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New electricity levy a “major shot in the arm” for British CCS industry and UK climate leadership

Date
09 April 2010
New electricity levy a “major shot in the arm” for British CCS industry and UK climate leadership
International NGO The Climate Group today welcomes a new piece of UK energy legislation which will fund the development of up to four commercial-scale carbon capture and storage (CCS) projects in the UK.
The new Energy Act (2010) – introduced to the UK Parliament as a bill in November 2009 and which became law yesterday – includes a levy on electricity suppliers that will support up to four industrial scale CCS projects in the UK. The collection of the new CCS levy and the disbursal of funds will be administrated by regulator Ofgem. Details of the levy will be based on each supplier’s market share and set through regulations that will be the subject to consultation later this summer.
Jane Paxman, Director of The Climate Group’s Low Carbon Energy Programme, welcomed the news: “The new law is a major shot in the arm for the future of the CCS industry in the UK. It will cement the UK’s global leadership in developing this important low carbon technology. The news will be welcomed by all the companies that have been working hard on CCS projects for several years and have been waiting for support that will enable them to help deliver the national CO2 emissions reductions mandated under existing UK climate legislation. With the EU also due to complete its process to put CCS support in place next month, this industry-in-waiting will now be able to demonstrate the substantial contribution it can make to tackling climate change.”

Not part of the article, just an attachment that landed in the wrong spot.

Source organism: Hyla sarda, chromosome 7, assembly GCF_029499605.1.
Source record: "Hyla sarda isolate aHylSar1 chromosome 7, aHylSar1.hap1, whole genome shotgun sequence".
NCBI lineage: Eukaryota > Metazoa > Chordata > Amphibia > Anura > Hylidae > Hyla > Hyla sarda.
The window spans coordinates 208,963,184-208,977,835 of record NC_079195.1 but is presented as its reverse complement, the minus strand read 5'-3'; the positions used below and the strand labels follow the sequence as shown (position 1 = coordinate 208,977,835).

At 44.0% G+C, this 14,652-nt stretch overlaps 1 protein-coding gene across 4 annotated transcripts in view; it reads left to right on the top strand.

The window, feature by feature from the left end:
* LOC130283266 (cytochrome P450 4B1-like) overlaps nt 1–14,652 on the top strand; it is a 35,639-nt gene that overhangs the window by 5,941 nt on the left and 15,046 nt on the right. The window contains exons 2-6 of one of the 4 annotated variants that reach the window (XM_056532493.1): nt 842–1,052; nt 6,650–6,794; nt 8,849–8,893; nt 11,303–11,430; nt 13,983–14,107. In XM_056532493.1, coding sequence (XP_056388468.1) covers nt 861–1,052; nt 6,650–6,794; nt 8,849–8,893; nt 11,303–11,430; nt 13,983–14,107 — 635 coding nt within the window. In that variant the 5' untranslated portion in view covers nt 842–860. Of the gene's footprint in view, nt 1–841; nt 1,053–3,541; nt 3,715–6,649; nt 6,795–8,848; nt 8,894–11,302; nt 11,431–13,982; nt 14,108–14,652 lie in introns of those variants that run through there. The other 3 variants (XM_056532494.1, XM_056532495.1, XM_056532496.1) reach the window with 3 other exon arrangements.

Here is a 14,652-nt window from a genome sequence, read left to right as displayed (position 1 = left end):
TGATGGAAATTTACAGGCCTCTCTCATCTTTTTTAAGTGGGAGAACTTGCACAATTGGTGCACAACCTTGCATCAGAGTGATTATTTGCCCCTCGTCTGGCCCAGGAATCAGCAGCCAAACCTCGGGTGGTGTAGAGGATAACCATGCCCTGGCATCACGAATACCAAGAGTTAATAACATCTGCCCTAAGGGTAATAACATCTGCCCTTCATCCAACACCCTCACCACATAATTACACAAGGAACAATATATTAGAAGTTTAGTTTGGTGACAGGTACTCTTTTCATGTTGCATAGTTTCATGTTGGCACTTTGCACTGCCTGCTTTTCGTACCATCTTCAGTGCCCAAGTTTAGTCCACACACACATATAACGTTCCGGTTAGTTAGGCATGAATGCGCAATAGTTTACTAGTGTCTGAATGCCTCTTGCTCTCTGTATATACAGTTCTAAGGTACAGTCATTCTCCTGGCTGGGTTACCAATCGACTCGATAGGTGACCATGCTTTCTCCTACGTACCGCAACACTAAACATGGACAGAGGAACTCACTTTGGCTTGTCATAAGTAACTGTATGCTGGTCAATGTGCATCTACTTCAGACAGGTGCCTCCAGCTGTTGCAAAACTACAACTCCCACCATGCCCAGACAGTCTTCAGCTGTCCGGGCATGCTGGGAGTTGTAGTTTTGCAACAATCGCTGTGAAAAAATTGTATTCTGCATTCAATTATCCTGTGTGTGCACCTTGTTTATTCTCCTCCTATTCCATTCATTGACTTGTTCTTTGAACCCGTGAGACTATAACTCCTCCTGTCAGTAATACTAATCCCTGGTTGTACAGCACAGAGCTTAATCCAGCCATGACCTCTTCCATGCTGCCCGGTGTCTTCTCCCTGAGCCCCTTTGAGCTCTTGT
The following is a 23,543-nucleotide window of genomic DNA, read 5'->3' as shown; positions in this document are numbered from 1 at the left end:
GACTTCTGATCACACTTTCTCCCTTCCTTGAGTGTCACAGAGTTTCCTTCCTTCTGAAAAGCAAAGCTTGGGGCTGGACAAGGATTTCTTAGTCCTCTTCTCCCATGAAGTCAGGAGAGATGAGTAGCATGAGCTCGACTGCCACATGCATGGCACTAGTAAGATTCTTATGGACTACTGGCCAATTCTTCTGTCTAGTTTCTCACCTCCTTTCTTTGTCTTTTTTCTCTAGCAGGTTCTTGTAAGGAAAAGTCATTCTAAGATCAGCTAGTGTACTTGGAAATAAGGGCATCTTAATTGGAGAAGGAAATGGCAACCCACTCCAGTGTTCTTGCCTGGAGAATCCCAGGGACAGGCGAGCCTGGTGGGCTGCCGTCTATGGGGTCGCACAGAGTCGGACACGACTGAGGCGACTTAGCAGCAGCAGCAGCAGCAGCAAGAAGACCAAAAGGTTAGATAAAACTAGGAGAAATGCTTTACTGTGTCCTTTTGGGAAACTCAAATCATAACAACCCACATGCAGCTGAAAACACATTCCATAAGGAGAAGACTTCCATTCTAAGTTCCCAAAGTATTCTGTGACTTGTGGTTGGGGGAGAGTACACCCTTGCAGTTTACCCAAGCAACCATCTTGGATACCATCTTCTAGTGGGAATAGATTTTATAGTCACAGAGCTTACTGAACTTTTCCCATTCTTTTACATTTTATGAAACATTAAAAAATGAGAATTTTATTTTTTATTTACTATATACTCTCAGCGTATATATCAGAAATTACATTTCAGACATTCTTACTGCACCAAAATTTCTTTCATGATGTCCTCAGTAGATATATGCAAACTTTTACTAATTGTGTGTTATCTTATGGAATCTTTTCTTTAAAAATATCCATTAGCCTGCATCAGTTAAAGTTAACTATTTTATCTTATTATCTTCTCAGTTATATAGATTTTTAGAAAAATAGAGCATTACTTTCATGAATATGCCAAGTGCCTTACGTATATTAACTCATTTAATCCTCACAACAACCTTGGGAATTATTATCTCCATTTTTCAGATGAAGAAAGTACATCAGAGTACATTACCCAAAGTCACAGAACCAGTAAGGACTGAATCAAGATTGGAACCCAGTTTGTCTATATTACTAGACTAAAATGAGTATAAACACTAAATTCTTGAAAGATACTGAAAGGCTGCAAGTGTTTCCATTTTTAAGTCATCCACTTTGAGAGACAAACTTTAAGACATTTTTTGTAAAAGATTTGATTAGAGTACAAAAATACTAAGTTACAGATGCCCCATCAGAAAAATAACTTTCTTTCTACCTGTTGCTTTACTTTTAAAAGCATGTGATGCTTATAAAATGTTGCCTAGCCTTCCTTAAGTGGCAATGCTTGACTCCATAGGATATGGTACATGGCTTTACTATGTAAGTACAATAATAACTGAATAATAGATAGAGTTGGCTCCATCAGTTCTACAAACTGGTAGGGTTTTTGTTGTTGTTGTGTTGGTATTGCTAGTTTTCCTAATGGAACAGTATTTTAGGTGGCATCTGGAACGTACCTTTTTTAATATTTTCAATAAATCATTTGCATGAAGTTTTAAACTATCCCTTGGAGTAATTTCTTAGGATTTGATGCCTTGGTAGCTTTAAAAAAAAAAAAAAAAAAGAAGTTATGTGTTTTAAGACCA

The Bill, which passed its final “ping pong” stage in Parliament and received its Royal Assent, drew support from the UK’s opposition Conservative Party during the wash-up session of uncompleted legislation ahead of a general election in May.
Charles Hendry, Shadow Minister for Energy, told Bloomberg this week that his party has no substantial objections to the bill: “We think it’s an important piece of legislation.” However, Hendry added that his Party had pushed for key concessions from the Government, including extending carbon capture and storage to cover industries outside coal: “That’s the most important change we wanted in the bill.”
The UK government will use a competitive process to select which CCS projects will benefit from the new levy.

Last month, Department of Energy and Climate Change (DECC) awarded funding to Scottish Power and E.ON to conduct Front End Engineering and Design (FEED) studies in the latest stage of a UK competition to build one of the world’s first commercial scale CCS demonstration plants. It is expected the winner of this current competition will be one of the projects to be supported by this new levy.

The UK government also established a new Office for CCS (OCCS) in March and published a CCS industrial strategy saying that the CCS industry could generate upwards of £3 billion a year for the UK economy by 2030, sustaining up to 100,000 jobs.

Read the full press release

Image courtesy of Compound Eye.

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